Italo thesp Alessandro Haber makes a bizarrely captivating directorial debut with a version of Vittorio Franceschi's play, about a man who's the prisoner of eternal childhood. Reprising original cast, three-handed tragi-comedy is classic piece of modern Italian theater with all its virtues and vices, a good reason in itself for festival showcasing.
Noted Italo thesp Alessandro Haber makes a bizarrely captivating directorial debut with a version of Vittorio Franceschi’s play “Crazy Mate,” a 1990 legit hit about a man who’s the prisoner of eternal childhood. Reprising the original cast, this three-handed tragi-comedy (directed on stage by the late Nanni Loy) is a classic piece of modern Italian theater with all its virtues and vices, a good reason in itself for festival showcasing. Briefly released last fall, the indie production is in a city-by-city boutique re-release, with good per-screen averages.
Haber is famous, among other things, as the star and subject of Enzo Monteleone’s mockumentary about the world’s unluckiest actor, “The Real Story of Antonio H.” In “Crazy Mate,” he plays Tonino, a grown man who, after a tragic car accident in which his fiancee was killed, has lost his marbles and acts like a little boy. Brother Valerio (Vittorio Franceschi), who was driving the car, assuages his massive guilt complex by taking care of him in their large, run-down apartment. This includes pretending to be both their dead parents — he dons a wig for the mother, a clown nose for the father.
After their life of ordinary madness is established, story gets stuck in a claustrophobic two-actor groove until Marianna (Monica Scattini) turns up on the doorstep. Valerio has invited her to move in and possibly wed, but first she has to get used to Tonino’s oddities, like spying on her through the keyhole in bed and bath. The psychodrama takes off in unexpected directions when she assumes the role of his painfully absent mother and his friend,among other things.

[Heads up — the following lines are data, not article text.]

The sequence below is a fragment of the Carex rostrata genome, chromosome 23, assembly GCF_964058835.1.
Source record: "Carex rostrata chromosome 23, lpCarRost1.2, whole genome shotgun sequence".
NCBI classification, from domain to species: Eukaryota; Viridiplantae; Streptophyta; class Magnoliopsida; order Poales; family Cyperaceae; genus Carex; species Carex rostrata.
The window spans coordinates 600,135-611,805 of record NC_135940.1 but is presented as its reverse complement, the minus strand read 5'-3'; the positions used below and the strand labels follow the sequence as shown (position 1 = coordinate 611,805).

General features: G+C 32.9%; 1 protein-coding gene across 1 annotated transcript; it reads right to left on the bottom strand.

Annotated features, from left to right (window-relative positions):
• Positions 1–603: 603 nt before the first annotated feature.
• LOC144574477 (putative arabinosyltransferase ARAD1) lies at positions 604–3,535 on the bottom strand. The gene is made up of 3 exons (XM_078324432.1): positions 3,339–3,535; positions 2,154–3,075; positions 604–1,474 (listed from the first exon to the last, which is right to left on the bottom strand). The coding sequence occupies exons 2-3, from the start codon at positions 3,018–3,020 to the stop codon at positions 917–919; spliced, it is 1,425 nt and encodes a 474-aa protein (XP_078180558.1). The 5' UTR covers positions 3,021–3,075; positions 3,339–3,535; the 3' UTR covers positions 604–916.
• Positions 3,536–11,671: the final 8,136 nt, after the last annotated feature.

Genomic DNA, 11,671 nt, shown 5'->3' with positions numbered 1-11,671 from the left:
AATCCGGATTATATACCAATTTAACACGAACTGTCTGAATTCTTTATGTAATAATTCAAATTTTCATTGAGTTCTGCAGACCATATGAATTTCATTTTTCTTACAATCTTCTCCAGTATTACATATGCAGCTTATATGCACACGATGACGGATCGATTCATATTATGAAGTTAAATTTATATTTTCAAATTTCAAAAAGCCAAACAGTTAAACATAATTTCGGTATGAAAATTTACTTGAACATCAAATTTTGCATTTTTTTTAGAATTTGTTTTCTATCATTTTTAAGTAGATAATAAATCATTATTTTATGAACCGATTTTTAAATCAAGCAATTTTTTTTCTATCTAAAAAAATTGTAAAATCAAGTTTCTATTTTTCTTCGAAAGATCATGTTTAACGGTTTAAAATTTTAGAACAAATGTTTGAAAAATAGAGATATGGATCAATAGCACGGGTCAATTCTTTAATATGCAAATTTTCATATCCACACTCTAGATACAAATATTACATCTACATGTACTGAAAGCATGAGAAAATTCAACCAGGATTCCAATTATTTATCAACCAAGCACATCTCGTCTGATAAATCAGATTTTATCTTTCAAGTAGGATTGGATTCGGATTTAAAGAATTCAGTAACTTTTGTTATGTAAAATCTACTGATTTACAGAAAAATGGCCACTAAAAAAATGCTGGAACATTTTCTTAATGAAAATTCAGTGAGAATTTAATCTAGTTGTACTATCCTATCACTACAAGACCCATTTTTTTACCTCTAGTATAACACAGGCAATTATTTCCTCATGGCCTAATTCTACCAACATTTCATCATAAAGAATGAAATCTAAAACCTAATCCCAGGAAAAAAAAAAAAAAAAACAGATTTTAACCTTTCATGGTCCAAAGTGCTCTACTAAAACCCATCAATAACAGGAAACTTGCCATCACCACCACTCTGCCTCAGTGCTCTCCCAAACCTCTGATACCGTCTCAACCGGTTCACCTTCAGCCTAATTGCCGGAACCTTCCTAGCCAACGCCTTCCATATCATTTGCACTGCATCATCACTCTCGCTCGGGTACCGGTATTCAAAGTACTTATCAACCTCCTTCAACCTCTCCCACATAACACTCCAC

Unlike, say, Spiro Scimone and Francesco Sframeli’s stage-to-film “Two Friends,” which made the fest rounds a couple years ago, Haber makes no attempt to “open up” the play. The downside to that is loads of superfluous dialogue. Pic’s rhythm, too, is noticeably stagy: emotional peaks and troughs, comedy followed by pathos, manic activity alternating with moments of melancholy and trumpet solos.
Yet once the viewer adjusts to its pace and wordiness, this actors’ film captivates. Fourteen years on, the middle-aged cast slip into their roles like a comfortable shoe, comically and ruthlessly acting out the eternal family drama. It makes very little difference the thesps have aged.
Haber has an eye for symbolic detail, like Tonino’s toy soldiers and train, which work well on film, while Italo Petriccione’s DV camerawork gives the sets the feeling of a comfy family dwelling with no exit. There are a lot of nice things to listen to on the music track by Giuseppe Fulcheri — maybe a few too many. Original Italian title is a pun on “Checkmate.”
For the record, play was already filmed in 1996 by Maurizio Zaccaro, as “Deep Fried Brains” (Cervellini impanati fritti), starring Haber, Roberto Citran and Anna Galiena.